Understanding New Jersey's Vulnerability to Climate Change
February 5, 2014
New Jersey residents are no strangers to the escalating impacts of climate change. Rising sea levels mean future hurricanes will produce more severe damage, such as the damage produced by Hurricane Sandy. More frequent extreme weather events, heat waves, and inland flooding from heavier rains also present a growing challenge to the region's economy, environment, and everyday way of life.
Threats from Extreme Storms
Images left behind in Sandy's wake are powerful reminders of the state's increasing vulnerability to extremes. The storm and its immediate aftermath resulted in 34 deaths6 and cost New Jersey an estimated $37 billion.7 Nationally, the storm and its impacts claimed more than 150 lives and exceeded $50 billion in damage.8 In New Jersey, nearly 7 million people and 1,000 schools lost power, transit systems and streets were completely flooded, and more than 8,000 jobs were lost in the month after the storm.9
- Power interruptions due to extreme weather, such as hurricanes, thunderstorms, and ice storms, are 10 times worse in New Jersey today than 20 years ago.10
- The majority of lives lost in hurricanes are due to flooding.11 Unfortunately, climate change is likely to result in more intense storms in the future12 – with life threatening flooding made worse by rising seas and heavier rainfall.
- Heavy precipitation events in the Northeast have increased dramatically in the past two decades, occurring more than twice as often in recent years than during the past century. This trend is expected to continue,13 increasing flood risks.
Threats from Rising Seas
- Scientists consider New Jersey a hotspot for sea-level rise, as waters along New Jersey's coast are rising faster than the global average.14 Best estimates for sea-level rise along New Jersey's coast show an increase of 10 inches by 2030 and by 1.5 feet by 2050.15
- Scientists are highly confident that future storms will have greater impacts because of rising sea levels.16 Storm surge combined with higher water levels will make severe coastal flooding more frequent in the future.17
- Even under the most conservative sea-level rise projections, the implications for coastal flooding are substantial.18 With 10 inches of sea-level rise by 2050, the chance of extreme flood losses occurring will nearly double.19
- New Jersey's coastal areas are responsible for 70 percent of the state's tourism dollars.20 The Jersey shoreline is especially vulnerable to erosion, and the loss of beaches from sea-level rise threatens to impact recreation and tourism income for the state.
Threats from Extreme Heat
- More hot days are coming to the Garden State. Summer temperatures are expected to regularly surpass the current hottest temperatures on record by mid-century,21 making the state feel more like Birmingham, Alabama.22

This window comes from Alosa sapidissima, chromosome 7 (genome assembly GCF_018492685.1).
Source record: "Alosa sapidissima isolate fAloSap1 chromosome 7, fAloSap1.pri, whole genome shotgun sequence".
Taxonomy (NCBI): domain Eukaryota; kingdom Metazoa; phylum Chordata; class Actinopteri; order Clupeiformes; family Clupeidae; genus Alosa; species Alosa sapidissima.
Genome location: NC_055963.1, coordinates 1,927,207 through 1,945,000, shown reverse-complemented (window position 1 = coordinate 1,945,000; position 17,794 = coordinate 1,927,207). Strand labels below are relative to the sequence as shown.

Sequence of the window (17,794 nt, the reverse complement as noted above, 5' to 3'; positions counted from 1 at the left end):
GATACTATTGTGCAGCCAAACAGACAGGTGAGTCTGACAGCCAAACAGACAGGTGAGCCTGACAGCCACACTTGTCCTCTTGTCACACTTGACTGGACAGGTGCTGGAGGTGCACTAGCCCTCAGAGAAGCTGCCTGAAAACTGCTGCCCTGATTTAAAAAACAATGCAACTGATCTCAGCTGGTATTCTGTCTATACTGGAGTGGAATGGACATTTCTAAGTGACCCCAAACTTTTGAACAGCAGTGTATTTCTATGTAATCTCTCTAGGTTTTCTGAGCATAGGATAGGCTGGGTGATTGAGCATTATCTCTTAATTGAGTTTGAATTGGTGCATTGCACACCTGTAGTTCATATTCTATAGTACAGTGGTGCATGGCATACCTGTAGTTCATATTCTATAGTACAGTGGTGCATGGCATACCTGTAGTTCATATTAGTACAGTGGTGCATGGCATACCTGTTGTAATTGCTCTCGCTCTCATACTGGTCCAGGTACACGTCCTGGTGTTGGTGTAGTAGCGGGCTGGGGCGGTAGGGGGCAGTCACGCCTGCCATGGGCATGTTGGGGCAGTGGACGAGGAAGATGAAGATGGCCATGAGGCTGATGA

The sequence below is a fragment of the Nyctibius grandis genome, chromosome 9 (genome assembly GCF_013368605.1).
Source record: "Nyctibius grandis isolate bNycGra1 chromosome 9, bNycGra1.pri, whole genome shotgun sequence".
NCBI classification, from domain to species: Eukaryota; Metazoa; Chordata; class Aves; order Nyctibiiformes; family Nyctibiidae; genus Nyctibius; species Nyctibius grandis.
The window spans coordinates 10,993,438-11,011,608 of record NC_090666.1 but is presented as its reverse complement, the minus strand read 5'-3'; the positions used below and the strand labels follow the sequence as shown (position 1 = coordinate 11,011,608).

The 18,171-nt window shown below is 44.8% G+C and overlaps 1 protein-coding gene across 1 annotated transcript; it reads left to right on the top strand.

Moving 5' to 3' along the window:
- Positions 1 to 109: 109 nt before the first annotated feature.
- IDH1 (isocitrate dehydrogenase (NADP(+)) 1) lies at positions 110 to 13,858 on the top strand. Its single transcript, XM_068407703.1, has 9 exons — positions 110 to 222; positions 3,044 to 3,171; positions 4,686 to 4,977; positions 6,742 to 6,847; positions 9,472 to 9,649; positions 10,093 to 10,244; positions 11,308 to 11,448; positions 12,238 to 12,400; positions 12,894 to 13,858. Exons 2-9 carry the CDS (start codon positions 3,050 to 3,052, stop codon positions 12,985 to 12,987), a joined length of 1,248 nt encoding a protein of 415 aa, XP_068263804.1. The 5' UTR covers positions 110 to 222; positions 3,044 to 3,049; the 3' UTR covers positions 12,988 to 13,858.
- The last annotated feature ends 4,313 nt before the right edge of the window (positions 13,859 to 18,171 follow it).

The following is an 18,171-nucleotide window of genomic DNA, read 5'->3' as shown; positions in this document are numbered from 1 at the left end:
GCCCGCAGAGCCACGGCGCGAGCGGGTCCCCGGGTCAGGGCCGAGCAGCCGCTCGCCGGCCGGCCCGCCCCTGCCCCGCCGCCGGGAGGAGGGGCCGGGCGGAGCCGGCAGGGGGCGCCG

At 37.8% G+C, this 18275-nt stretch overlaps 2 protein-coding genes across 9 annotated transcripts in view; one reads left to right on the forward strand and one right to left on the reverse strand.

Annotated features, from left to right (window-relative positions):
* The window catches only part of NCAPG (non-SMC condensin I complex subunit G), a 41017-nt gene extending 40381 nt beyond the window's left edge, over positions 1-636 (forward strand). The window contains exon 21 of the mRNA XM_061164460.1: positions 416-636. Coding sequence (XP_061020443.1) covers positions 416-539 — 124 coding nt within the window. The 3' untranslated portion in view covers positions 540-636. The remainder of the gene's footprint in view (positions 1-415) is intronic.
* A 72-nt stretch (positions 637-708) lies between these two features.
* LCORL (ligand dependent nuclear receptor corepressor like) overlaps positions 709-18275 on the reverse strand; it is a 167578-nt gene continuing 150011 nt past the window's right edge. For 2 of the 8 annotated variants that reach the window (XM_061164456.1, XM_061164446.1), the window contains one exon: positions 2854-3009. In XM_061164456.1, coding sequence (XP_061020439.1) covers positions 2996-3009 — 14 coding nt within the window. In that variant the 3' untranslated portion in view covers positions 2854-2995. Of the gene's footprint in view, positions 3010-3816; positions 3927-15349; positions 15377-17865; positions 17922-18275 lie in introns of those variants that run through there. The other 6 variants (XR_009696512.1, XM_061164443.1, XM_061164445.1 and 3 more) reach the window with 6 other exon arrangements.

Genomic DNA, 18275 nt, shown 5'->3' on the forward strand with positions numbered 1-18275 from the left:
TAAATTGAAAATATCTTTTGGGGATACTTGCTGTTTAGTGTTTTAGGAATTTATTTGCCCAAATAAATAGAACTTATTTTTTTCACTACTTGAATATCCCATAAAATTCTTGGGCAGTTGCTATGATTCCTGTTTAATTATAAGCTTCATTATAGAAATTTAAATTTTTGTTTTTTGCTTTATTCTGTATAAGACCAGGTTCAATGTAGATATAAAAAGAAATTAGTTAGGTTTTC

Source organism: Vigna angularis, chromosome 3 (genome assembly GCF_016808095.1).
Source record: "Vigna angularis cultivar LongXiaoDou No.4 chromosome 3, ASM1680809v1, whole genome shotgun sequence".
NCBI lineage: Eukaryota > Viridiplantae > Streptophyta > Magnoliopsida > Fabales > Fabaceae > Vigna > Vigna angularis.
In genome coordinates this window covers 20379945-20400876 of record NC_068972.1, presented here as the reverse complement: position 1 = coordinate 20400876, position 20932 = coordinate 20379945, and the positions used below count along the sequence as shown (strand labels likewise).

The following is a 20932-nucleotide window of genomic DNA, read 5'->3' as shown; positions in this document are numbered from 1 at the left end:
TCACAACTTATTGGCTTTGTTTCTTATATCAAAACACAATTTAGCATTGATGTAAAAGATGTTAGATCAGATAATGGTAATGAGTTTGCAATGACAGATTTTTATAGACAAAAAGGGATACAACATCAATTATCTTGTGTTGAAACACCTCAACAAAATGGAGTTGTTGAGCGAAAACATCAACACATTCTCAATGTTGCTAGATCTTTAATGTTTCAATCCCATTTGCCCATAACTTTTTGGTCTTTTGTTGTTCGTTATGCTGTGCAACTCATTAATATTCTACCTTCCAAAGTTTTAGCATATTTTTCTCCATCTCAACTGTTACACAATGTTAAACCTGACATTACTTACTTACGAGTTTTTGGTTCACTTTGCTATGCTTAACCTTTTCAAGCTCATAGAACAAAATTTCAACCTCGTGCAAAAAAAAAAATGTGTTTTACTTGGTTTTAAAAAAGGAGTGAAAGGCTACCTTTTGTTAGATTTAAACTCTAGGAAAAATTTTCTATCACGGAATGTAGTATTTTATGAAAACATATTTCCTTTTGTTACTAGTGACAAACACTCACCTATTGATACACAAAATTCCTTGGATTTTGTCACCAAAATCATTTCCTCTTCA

- This extremely hot weather will increase health risks for the elderly and young children, stress rail lines and major roadways, and pose threats to agriculture.23
- Extreme heat is a major driver of climate-related deaths. More than 5,200 people died from exposure to excessive heat in the U.S. from 1999-2009.24 The elderly and the very young are especially vulnerable to health impacts from high temperatures, and extreme heat can worsen cardiovascular and respiratory disease.25
- Urban areas typically experience higher temperatures because the pavement, buildings, and other infrastructure retain heat and remove sources of shade.26 With 95 percent of New Jersey residents living in urban areas,27 the state is particularly vulnerable to intense heat waves. During heat waves, nighttime temperatures remain high, especially in cities, limiting people's ability to recover from the heat of the day.28 Heat stress is often combined with poor air quality, presenting major health concerns to the most vulnerable, including young children, the elderly, and those with pre-existing health conditions like asthma.29
- New Jersey's $1 billion farming industry faces increasing threats from invasive insects, weeds, and diseases expected to be made worse by hotter temperatures. Left unchecked, the costs could be substantial to protect the Garden State's 10,000 farms that produce more than 100 different fruits and vegetables.30
- Hotter, drier conditions affect New Jersey forests like the Pine Barrens, which is increasingly at risk of wildfires that can put nearby communities in harm's way. In 2007, a forest fire in the Pine Barrens scorched more than 15,500 acres, damaged homes, and forced more than 1,000 residents to evacuate.31
The content above was prepared by the Georgetown Climate Center and Rutgers Climate Institute to assist decision makers, scientists, and reporters in communicating about climate change in New Jersey. Support for the development of this content was provided to the Georgetown Climate Center by the Rockefeller Foundation.
For citations, please refer to the PDF of this document.
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